When I moved into student halls, I met the housemates from hell10/03/2022
I thought I’d had my share of unsavoury flatmates during my undergraduate degree…
The cream of the crop was the charmer who made an alarmingly regular occurrence of wandering around in scarily revealing bottoms with a protruding post-coital erection.
The final straw was when the aforementioned boner-owner left a layer of cheesy gloop in my brand new wok for three weeks while everyone was away. The resultant blue-green mess still haunts my nightmares.
But his transgressions pale in comparison to the health hazard hell I lived in last year.
I had unusually high hopes going into this flat for my postgraduate year.
I’d never lived in student halls before and, despite being slightly older at 25 compared to everyone else at 21-22, I thought the experience was one worth having.
It took an entire year of saving to afford even the most basic room on offer. No biggie, I thought. The course was billed as one of the most intensive on offer, so my time spent there would be minimal anyway, and only the kitchen was shared with my six flatmates.
And initially, they were lovely. We spent a few nights getting to know one another with little bonding activities and parties. But somewhere along the way, everything changed.
It started when one housemate threw out another’s saucepan. After weeks of back and forth over the lack of speed taken to wash up, they snapped and threw the dirty crockery, cutlery and saucepan in the bin. The bickering led to a tit-for-tat exchange, with food and spices the next to take the hit.
As relations worsened, so did the state of the kitchen. As well as the general uncleanliness and the dirty dishes, more food was being left out, and open, too.
And the housemate who had discarded the saucepan had a tendency to invite multiple guests over. Most weekends anywhere from three to seven strangers would descend upon the kitchen table for hours.
Before they arrived, raw meat would adorn the countertops. A host of vegetables waiting to be prepared would sit alongside them, usually under the feet of one of the thousands of flies that had made our kitchen their home.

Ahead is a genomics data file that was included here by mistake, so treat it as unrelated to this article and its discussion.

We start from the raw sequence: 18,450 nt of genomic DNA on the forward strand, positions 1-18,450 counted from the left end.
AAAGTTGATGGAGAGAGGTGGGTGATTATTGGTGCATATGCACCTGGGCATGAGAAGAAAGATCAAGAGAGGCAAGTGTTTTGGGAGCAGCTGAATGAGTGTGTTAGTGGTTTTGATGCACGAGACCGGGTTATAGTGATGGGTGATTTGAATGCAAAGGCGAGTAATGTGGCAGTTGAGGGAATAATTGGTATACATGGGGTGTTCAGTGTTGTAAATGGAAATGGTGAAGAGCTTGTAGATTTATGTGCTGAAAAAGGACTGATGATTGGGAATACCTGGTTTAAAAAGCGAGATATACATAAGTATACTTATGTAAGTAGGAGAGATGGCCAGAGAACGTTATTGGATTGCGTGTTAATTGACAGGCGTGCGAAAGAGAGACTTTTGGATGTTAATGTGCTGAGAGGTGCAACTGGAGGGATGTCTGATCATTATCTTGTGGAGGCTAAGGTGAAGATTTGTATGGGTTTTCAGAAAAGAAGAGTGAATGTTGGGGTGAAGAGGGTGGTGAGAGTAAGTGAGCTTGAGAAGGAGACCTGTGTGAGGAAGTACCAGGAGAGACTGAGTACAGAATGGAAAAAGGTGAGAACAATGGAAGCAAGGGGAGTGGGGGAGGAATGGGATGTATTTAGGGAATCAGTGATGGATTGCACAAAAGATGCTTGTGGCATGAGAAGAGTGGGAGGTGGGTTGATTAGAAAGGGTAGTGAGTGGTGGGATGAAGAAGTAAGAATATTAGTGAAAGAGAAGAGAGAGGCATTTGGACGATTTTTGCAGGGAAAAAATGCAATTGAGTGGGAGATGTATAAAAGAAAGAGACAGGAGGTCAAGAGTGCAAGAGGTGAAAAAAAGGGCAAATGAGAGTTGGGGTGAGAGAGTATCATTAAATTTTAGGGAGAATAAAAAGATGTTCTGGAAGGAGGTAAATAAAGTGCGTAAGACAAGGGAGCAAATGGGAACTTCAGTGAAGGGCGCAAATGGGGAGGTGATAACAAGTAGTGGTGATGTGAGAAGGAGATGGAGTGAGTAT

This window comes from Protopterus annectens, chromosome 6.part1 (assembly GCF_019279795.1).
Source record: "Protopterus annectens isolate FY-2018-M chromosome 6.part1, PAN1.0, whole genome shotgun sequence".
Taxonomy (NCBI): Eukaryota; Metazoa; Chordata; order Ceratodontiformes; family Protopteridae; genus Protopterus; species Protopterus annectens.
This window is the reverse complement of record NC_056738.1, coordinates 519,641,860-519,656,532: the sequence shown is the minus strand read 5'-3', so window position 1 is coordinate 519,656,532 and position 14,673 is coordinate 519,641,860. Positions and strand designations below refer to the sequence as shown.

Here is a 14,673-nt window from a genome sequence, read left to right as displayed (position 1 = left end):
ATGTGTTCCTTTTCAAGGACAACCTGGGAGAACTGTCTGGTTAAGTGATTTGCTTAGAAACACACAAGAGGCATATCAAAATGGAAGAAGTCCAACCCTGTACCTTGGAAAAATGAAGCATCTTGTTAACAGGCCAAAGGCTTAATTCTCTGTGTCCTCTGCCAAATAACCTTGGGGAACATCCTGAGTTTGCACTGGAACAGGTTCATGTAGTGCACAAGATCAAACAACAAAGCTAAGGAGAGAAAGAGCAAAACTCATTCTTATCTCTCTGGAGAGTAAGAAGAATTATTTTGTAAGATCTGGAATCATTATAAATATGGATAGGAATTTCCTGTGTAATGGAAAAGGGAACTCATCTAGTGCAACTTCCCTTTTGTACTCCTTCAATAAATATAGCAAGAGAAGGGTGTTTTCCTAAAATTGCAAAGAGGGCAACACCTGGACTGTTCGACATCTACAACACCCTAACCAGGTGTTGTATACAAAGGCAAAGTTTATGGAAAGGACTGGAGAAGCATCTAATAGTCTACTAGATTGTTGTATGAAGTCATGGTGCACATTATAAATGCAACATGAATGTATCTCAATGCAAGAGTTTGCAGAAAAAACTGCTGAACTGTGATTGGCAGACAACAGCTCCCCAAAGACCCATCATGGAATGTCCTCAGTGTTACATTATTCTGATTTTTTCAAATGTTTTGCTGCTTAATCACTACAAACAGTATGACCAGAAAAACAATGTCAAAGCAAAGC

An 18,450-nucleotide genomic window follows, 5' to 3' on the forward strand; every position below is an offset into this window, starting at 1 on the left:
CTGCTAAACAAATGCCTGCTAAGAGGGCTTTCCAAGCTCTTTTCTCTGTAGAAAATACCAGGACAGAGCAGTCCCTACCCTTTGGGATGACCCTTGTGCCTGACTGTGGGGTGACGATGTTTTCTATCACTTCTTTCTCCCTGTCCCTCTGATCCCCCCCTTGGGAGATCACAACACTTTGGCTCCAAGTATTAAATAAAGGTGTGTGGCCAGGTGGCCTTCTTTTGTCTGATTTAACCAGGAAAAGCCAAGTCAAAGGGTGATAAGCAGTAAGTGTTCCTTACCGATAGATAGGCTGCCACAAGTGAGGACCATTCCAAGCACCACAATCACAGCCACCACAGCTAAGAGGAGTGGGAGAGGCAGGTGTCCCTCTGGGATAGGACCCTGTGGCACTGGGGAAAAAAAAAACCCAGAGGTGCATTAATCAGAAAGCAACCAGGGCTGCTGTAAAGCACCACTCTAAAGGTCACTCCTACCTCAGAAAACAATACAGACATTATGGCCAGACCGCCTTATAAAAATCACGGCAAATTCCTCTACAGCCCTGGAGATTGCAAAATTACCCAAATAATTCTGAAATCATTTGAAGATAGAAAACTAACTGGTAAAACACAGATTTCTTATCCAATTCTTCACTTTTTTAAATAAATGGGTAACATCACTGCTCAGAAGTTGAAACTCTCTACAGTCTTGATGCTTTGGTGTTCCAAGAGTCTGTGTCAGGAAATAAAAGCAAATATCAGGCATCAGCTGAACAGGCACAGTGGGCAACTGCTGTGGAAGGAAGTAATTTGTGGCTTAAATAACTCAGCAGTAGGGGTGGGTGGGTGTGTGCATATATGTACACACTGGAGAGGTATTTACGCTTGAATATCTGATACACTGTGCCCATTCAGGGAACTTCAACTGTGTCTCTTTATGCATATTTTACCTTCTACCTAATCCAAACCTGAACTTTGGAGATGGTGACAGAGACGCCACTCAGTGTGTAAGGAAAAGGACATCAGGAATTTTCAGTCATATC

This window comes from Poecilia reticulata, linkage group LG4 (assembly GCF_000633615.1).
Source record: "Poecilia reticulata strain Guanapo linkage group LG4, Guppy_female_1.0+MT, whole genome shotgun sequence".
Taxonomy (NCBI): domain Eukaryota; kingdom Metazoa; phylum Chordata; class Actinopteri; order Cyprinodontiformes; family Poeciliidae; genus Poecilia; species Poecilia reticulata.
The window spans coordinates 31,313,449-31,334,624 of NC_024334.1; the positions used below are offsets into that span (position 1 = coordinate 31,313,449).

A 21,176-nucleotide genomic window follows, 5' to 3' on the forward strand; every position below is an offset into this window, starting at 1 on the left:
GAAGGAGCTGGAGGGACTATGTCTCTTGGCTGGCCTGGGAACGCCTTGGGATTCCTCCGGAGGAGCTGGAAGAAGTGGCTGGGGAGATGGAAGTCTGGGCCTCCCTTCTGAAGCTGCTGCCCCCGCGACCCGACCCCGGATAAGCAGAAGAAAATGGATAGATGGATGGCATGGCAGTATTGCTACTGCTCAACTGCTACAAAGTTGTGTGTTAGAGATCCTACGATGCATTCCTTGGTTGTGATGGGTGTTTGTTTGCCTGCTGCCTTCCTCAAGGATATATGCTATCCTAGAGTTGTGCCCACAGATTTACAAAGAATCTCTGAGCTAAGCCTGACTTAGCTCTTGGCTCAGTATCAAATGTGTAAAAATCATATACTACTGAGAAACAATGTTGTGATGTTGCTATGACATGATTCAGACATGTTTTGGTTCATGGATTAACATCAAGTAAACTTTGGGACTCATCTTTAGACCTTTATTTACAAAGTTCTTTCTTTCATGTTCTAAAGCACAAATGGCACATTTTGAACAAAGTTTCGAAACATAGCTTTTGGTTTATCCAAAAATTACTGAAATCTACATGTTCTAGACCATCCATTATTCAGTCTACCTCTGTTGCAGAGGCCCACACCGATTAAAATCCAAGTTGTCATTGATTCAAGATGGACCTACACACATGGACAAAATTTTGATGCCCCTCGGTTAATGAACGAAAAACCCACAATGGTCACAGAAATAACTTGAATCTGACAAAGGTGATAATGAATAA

And after they left, In their wake, a bomb site of spilled food, half-full pans and used plates would adorn every surface of the kitchen, sometimes for days on end. The kitchen was unusable.
I resorted to a combination of microwave meals, soups and eating out. Anything that kept me out of the kitchen for as much of the day as possible. I stopped buying fresh food, keeping as much tinned or non-perishable food in my room. I was like an end of the world prepper.
The whole situation took me to one of the darkest points in my life
When a few weeks passed without anything getting better, I began moving mugs, bowls and plates into my room as well.
Everyone in the flat refused to take responsibility for the mess. Each time anyone was confronted about having a gathering, a war of words ensued. Tempers flared, at one point there was a threat of involving lawyers over one calling another a ‘dumb f**k’.
But when the dust settled, nothing changed. It was still a mess. People were still rude and inconsiderate.
Bags of rubbish stacked five-feet high. Food was left rotting in the fridge. I found myself returning from weekends away, messaging the group chat, ‘Well, it was f**kin’ one of ya’s!’
Truthfully, I don’t think I handled it well. My initial reaction was to shy away from the situation, rather than confronting it. It started to have an impact on my mental health.
It’s not hard to see why. Unable to cook for myself, I was eating out more often. That had a negative impact on both my diet and my bank balance. The former saw me rise to my highest weight ever, while the latter made it far tougher to enjoy time with my friends and travel home to see family.
The whole situation took me to one of the darkest points in my life. I was removing myself from my friend group regularly, spending more time isolating myself. For a brief moment, suicidal thoughts even crossed my mind. My grades fell off pretty dramatically and I was drinking much more heavily to cope with my mental health.
Leaving the flat and staying with other members of my family made a massive difference. I was able to cook again, there were no bugs in the kitchen and I could touch surfaces without getting caked in filth.
I’m turning my diet and fitness around, albeit slowly. And although I never plan to live in a student halls again, I am glad I did.
Thankfully, I had other places I could move to. I made the decision to leave early, and, while it’s frustrating, looking after my mental health has to be the most important thing.
I hope I never have to live with strangers again. It’s sad, because some of my closest friends have come from these random arrangements. But this experience has reminded me that, for every gem, there are a thousand pieces of broken glass.
I really do believe that living in this situation has made me more appreciative of simple things (like clean worktops). It didn’t kill me, thankfully, and I do feel much stronger.
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